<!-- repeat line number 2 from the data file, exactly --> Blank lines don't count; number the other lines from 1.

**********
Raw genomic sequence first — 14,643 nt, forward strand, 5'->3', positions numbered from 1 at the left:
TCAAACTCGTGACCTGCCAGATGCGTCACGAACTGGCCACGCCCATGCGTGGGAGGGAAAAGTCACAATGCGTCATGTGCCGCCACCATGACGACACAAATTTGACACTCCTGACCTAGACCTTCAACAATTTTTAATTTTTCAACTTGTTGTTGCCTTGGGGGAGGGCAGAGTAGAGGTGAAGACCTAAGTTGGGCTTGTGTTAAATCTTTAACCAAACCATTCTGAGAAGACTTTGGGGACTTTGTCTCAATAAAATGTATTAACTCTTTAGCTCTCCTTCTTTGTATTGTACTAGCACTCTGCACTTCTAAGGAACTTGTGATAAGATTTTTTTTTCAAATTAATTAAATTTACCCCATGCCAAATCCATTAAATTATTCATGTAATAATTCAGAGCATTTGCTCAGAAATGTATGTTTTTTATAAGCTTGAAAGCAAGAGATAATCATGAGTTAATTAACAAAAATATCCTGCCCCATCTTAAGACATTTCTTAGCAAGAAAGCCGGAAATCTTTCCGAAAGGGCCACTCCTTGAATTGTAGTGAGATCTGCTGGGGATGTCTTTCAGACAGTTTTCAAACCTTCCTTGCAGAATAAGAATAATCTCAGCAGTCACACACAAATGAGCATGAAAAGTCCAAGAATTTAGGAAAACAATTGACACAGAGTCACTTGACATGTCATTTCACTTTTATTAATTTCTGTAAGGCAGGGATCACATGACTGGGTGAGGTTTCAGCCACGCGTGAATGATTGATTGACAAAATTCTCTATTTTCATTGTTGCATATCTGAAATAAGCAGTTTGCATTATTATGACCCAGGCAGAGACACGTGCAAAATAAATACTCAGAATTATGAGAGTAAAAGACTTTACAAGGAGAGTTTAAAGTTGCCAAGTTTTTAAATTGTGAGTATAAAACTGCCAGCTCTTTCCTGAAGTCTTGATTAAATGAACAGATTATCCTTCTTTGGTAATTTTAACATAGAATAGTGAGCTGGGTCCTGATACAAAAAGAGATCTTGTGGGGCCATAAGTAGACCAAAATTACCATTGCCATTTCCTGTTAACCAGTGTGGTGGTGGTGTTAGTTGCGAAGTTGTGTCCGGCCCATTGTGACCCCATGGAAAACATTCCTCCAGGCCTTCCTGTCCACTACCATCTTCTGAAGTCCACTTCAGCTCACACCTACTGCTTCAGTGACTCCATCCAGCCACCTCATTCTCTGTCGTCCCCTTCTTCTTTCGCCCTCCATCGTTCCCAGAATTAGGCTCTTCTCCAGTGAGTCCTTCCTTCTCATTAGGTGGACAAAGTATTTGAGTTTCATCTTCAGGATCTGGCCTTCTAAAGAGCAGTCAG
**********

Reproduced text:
TCAAACTCGTGACCTGCCAGATGCGTCACGAACTGGCCACGCCCATGCGTGGGAGGGAAAAGTCACAATGCGTCATGTGCCGCCACCATGACGACACAAATTTGACACTCCTGACCTAGACCTTCAACAATTTTTAATTTTTCAACTTGTTGTTGCCTTGGGGGAGGGCAGAGTAGAGGTGAAGACCTAAGTTGGGCTTGTGTTAAATCTTTAACCAAACCATTCTGAGAAGACTTTGGGGACTTTGTCTCAATAAAATGTATTAACTCTTTAGCTCTCCTTCTTTGTATTGTACTAGCACTCTGCACTTCTAAGGAACTTGTGATAAGATTTTTTTTTCAAATTAATTAAATTTACCCCATGCCAAATCCATTAAATTATTCATGTAATAATTCAGAGCATTTGCTCAGAAATGTATGTTTTTTATAAGCTTGAAAGCAAGAGATAATCATGAGTTAATTAACAAAAATATCCTGCCCCATCTTAAGACATTTCTTAGCAAGAAAGCCGGAAATCTTTCCGAAAGGGCCACTCCTTGAATTGTAGTGAGATCTGCTGGGGATGTCTTTCAGACAGTTTTCAAACCTTCCTTGCAGAATAAGAATAATCTCAGCAGTCACACACAAATGAGCATGAAAAGTCCAAGAATTTAGGAAAACAATTGACACAGAGTCACTTGACATGTCATTTCACTTTTATTAATTTCTGTAAGGCAGGGATCACATGACTGGGTGAGGTTTCAGCCACGCGTGAATGATTGATTGACAAAATTCTCTATTTTCATTGTTGCATATCTGAAATAAGCAGTTTGCATTATTATGACCCAGGCAGAGACACGTGCAAAATAAATACTCAGAATTATGAGAGTAAAAGACTTTACAAGGAGAGTTTAAAGTTGCCAAGTTTTTAAATTGTGAGTATAAAACTGCCAGCTCTTTCCTGAAGTCTTGATTAAATGAACAGATTATCCTTCTTTGGTAATTTTAACATAGAATAGTGAGCTGGGTCCTGATACAAAAAGAGATCTTGTGGGGCCATAAGTAGACCAAAATTACCATTGCCATTTCCTGTTAACCAGTGTGGTGGTGGTGTTAGTTGCGAAGTTGTGTCCGGCCCATTGTGACCCCATGGAAAACATTCCTCCAGGCCTTCCTGTCCACTACCATCTTCTGAAGTCCACTTCAGCTCACACCTACTGCTTCAGTGACTCCATCCAGCCACCTCATTCTCTGTCGTCCCCTTCTTCTTTCGCCCTCCATCGTTCCCAGAATTAGGCTCTTCTCCAGTGAGTCCTTCCTTCTCATTAGGTGGACAAAGTATTTGAGTTTCATCTTCAGGATCTGGCCTTCTAAAGAGCAGTCAG